Thursday, September 15, 2016

The Bavarian Forest

At the tail end of summer, just before school started, the four of us (plus our new dog!) squeezed in a week-long trip to the Bavarian Forest.

Spoiler: it was beautiful!
Our first stop was the Waldwipfelweg (Tree Top Sidewalk). It's a wide, gently sloping wooden pathway that takes you up 30 meters (98 ft), to the top of the trees. I was also very brave and walked over an extra section of hanging bridge, which wobbles as you tread on it.

While searching for things to do, I found that there are twenty-five castles or castle ruins within 50 km (30 mi) of our hotel. So, obviously, we had to check some out. These are ruins of a 12th century fortess in Runding.

A couple of days later, the morning news was full of reports of a group of people who got stuck in gondolas on their way up to the Mont Blanc. Yikes! So of course, that's the day we decided to go up on a mountain ourselves: the Grosser Arber. Granted, this mountain was not as high, but we did have to get into gondolas and pretend we hadn't just seen the stunned vacationers stumble out of their 12,000-foot-high, nighttime prisons.

The Grosser Arber is technically part of the Bohemian Forest, but some claim it for the Bavarian Forest.

The dog did surprisingly well at climbing the last bit to the summit. We think he's part mountain goat.

I think that's the Czech Republic in the distance.
Next, we made it safely down the mountain and had a wonderful walk around the Grosser Arbersee.

What looks like dry grass is a floating island (aka Schwingrasen). See below for more details.
When you walk around the lake, you're repeatedly warned about the dangerous trees.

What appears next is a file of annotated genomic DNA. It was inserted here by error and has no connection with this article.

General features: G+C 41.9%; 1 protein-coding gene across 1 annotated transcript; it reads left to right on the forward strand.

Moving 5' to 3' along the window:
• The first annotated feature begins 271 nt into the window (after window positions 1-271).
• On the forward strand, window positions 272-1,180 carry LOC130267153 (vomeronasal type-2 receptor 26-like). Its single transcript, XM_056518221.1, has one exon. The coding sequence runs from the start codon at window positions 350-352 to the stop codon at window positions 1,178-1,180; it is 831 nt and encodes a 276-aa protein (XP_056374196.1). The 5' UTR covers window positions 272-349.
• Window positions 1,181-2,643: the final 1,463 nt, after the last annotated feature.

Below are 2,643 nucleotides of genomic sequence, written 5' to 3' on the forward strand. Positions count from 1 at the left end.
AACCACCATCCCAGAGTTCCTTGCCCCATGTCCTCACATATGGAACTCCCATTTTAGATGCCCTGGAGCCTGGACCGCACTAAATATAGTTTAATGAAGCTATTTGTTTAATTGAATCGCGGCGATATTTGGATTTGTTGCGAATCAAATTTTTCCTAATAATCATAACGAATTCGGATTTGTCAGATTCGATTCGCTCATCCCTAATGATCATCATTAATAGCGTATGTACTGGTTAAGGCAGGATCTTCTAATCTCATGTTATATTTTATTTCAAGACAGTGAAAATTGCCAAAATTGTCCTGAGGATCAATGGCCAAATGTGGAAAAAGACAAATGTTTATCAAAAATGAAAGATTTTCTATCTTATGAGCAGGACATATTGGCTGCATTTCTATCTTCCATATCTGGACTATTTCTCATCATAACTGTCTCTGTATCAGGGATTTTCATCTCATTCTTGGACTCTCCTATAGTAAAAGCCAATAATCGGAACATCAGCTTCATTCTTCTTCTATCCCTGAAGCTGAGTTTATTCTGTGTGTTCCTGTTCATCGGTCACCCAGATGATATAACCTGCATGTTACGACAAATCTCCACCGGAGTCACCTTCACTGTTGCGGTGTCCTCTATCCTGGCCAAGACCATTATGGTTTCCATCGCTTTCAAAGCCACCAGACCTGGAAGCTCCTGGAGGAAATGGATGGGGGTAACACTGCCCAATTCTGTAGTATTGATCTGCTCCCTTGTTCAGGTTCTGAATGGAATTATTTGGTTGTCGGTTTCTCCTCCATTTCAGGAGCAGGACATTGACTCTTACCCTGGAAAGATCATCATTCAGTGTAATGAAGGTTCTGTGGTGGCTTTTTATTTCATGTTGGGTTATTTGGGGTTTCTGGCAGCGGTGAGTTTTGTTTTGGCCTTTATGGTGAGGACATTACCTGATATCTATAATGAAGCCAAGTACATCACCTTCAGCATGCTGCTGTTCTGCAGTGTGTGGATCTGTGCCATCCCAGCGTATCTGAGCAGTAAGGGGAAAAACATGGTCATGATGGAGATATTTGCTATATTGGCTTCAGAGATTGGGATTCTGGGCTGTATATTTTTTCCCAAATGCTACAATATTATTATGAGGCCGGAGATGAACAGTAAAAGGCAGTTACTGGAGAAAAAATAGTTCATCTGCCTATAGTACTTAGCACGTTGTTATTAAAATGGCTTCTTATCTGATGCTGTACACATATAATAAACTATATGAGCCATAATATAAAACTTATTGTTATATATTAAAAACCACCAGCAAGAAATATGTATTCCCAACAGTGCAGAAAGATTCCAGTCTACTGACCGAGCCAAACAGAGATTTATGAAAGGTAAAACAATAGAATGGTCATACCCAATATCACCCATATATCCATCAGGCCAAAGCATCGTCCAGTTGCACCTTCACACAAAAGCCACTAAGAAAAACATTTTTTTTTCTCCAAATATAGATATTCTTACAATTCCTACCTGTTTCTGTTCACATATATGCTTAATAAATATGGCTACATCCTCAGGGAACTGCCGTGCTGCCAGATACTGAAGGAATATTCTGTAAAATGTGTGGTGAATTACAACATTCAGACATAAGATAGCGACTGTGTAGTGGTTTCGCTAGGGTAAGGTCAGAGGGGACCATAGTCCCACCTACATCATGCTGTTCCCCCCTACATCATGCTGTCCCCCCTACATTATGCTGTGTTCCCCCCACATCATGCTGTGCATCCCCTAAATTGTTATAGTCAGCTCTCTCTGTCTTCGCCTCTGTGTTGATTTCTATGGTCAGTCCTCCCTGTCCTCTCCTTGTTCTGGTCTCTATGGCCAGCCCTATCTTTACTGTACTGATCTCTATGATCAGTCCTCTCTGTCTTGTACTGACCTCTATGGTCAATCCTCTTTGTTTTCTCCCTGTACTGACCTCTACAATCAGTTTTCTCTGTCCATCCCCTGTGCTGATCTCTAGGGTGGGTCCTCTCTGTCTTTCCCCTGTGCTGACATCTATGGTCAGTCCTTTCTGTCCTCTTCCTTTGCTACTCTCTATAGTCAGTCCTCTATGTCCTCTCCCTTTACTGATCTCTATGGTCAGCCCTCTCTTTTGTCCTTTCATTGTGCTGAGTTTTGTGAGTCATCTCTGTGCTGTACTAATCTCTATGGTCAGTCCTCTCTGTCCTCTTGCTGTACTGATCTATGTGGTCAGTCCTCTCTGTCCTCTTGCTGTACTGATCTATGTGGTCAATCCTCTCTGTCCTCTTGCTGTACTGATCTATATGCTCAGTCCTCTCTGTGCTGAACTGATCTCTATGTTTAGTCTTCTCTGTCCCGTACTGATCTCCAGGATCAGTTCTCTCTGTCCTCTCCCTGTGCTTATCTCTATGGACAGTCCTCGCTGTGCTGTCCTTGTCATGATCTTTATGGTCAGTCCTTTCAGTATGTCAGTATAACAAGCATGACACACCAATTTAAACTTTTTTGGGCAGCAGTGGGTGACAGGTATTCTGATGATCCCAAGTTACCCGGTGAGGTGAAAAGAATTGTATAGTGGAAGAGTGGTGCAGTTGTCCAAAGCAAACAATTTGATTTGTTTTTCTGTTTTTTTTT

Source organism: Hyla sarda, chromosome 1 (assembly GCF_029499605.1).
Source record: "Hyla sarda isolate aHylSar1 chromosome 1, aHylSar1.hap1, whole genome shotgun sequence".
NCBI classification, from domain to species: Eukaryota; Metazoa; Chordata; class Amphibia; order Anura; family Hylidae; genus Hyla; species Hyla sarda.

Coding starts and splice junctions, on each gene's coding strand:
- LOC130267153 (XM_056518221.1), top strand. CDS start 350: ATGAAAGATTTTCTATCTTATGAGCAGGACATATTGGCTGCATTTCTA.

Trees may strike without warning.
If that sign didn't convince you, here is proof: a boulder-eating tree.

But the most fascinating thing about the two glacial lakes, Grosser Arbersee and it's sister, Kleiner Arbersee, has to be the natural floating islands. Plants called Schwingrasen have grown off the shoreline onto the lake.

What's Schwingrasen? Definitions from LEO

In the case of the Kleiner Arbersee, these mats of Schwingrasen have even detached, forming floating islands between 3 and 9 feet deep and sturdy enough that spruce trees grow on them. When there's a storm, the islands are literally blown around the lake.

During our trip, there was one missed opportunity. Our apartment was in Bad Kötzting, which is only a few miles to the Czech border, so I thought we'd take a day trip there. Nope. Turns out you can't cross the border without having everyone's passport. The four humans had theirs, but we'd left the dog's at home. True story.

You thought I was kidding, right?
If you're in Germany and looking for a nice place to spend with family, I'd highly recommend the Bavarian Forest. Our apartment even had free daily entry into a nearby spa/water park, good for kids and adults!

Bonus shot! My 9-year-old's dream: a life size toy, still in the box.

All pictures by me or my family members.

Tuesday, September 6, 2016

I Blogged about Twitter for SCBWI!

A colleague at the Society of Children's Book Writers and Illustrators (SCBWI) was asking about Twitter - what it is and how it works. So I blogged about it. 

The recommendations of who to follow are geared specifically toward writers, but the rest is generic, so feel free to stop by if you're interested in finding out more.

Click here for Social Media in 140 Characters (Twitter, Tweetdeck & Co).